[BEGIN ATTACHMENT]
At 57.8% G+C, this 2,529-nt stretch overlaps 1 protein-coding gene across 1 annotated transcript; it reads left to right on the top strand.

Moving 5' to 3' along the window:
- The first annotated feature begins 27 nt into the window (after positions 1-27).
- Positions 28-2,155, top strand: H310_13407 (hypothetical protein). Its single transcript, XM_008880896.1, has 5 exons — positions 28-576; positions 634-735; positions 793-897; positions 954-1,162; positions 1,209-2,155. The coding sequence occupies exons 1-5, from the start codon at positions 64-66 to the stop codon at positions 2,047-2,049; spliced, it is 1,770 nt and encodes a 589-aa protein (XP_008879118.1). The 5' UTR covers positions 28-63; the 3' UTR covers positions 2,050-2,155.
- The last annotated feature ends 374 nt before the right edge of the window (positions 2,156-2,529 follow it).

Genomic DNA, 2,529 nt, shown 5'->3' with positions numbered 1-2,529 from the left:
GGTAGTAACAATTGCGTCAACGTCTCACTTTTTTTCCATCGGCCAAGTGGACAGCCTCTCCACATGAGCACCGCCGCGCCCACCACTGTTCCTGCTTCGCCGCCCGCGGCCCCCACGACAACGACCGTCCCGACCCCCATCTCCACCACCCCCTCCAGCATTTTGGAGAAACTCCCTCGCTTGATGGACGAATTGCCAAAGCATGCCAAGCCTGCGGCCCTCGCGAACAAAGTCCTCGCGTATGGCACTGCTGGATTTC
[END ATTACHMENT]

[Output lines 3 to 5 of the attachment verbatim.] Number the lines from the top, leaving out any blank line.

- The first annotated feature begins 27 nt into the window (after positions 1-27).
- Positions 28-2,155, top strand: H310_13407 (hypothetical protein). Its single transcript, XM_008880896.1, has 5 exons — positions 28-576; positions 634-735; positions 793-897; positions 954-1,162; positions 1,209-2,155. The coding sequence occupies exons 1-5, from the start codon at positions 64-66 to the stop codon at positions 2,047-2,049; spliced, it is 1,770 nt and encodes a 589-aa protein (XP_008879118.1). The 5' UTR covers positions 28-63; the 3' UTR covers positions 2,050-2,155.
- The last annotated feature ends 374 nt before the right edge of the window (positions 2,156-2,529 follow it).